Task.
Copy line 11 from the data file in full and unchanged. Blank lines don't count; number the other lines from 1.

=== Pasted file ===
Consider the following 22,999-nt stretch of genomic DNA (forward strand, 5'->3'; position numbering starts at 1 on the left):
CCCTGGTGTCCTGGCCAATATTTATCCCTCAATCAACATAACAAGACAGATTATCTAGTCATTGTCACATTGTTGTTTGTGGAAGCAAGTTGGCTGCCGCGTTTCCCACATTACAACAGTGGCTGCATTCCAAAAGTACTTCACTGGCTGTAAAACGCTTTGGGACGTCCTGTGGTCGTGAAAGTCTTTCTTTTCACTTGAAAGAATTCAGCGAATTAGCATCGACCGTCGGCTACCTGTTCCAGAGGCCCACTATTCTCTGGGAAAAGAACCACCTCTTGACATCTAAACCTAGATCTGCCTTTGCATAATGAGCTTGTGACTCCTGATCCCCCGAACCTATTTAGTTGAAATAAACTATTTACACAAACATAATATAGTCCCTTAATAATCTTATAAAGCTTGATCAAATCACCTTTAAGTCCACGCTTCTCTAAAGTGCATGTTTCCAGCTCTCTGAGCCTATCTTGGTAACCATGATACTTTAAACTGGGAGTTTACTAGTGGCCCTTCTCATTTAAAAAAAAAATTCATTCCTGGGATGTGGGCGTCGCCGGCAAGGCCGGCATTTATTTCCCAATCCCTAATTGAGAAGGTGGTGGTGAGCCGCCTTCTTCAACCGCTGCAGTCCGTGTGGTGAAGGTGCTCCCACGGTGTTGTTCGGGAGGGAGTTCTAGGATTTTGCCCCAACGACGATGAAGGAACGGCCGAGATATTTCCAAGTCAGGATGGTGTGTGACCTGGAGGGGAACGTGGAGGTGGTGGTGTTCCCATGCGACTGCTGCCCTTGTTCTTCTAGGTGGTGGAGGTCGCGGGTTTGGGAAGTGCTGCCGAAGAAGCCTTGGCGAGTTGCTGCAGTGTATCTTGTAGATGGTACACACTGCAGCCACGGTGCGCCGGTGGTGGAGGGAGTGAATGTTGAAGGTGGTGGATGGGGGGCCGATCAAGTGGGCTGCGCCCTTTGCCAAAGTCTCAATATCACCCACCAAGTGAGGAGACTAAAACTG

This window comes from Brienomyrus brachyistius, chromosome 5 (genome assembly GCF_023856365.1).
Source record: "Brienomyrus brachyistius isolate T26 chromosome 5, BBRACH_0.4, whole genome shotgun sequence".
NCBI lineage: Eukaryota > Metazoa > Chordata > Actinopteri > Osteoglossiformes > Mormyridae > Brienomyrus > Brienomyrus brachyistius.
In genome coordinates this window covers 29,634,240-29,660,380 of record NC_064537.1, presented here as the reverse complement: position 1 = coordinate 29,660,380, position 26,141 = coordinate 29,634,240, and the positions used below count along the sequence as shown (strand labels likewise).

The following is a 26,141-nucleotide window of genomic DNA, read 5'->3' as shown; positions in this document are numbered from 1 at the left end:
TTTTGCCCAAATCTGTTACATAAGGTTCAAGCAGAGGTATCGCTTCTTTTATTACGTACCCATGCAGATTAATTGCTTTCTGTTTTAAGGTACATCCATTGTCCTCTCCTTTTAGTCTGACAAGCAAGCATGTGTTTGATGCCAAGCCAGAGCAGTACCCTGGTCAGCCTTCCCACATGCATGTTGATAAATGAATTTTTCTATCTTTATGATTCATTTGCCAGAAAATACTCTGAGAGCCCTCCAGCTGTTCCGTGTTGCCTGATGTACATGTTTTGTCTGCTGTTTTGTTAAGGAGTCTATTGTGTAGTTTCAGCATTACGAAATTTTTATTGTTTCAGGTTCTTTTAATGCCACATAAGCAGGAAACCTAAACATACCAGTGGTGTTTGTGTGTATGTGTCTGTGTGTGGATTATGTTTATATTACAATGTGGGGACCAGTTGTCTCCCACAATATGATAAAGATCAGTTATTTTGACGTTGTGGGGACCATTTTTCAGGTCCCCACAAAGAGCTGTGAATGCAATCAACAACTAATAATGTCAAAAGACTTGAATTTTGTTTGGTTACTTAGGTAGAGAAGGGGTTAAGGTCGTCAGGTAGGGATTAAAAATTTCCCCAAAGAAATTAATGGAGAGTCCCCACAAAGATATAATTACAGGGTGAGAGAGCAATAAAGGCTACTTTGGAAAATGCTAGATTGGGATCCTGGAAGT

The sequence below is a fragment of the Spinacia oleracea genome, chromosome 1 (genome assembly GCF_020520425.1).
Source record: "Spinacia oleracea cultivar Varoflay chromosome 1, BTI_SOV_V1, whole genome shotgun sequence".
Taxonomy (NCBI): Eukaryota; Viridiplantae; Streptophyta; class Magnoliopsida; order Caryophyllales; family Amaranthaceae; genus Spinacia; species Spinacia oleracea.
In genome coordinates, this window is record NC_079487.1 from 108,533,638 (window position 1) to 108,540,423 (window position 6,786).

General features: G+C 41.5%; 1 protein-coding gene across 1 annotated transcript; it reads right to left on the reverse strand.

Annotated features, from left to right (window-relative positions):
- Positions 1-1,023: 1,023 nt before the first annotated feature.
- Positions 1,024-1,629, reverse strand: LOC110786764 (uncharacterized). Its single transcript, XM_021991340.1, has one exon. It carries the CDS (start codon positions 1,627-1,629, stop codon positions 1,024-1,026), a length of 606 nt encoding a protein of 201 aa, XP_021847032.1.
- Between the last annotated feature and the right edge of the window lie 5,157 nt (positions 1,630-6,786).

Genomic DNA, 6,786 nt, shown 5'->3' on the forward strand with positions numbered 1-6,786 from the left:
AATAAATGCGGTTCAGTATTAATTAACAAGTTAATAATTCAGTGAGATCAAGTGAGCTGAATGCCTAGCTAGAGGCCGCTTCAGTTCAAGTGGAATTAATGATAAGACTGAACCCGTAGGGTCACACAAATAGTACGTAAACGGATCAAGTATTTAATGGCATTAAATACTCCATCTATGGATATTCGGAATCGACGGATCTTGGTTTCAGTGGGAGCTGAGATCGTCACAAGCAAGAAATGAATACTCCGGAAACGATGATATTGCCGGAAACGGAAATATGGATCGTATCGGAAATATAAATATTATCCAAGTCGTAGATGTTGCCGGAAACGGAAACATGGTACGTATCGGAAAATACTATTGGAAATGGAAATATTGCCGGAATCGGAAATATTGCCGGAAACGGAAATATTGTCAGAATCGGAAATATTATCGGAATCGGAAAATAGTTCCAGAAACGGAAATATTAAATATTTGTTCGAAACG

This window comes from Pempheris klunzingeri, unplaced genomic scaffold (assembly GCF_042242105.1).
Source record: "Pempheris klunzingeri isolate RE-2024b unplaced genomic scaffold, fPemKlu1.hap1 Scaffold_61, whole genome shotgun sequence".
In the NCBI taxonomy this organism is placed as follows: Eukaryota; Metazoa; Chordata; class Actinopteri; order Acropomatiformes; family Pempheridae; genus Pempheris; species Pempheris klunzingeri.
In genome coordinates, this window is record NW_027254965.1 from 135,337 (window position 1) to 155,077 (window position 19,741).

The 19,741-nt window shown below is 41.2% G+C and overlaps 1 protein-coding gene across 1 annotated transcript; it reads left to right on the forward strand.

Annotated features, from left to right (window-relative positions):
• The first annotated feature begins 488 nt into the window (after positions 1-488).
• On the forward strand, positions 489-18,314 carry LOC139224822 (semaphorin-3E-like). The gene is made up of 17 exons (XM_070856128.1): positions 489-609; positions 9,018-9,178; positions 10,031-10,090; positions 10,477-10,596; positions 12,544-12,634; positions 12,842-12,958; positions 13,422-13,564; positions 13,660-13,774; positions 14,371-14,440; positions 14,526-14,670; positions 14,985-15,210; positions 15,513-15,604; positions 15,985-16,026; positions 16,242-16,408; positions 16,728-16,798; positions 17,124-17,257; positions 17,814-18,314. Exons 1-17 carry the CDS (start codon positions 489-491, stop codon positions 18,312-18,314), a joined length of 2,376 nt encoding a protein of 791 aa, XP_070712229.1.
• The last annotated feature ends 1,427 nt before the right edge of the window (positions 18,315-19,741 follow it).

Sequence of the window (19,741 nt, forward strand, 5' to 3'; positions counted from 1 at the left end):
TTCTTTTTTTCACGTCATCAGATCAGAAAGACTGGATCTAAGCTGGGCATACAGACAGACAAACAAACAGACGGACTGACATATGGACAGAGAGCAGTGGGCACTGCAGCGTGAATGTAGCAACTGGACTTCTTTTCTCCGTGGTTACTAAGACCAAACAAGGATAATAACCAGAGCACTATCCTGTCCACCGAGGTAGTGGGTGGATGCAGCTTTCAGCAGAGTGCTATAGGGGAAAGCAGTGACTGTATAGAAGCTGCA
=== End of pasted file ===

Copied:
Taxonomy (NCBI): Eukaryota; Viridiplantae; Streptophyta; class Magnoliopsida; order Caryophyllales; family Amaranthaceae; genus Spinacia; species Spinacia oleracea.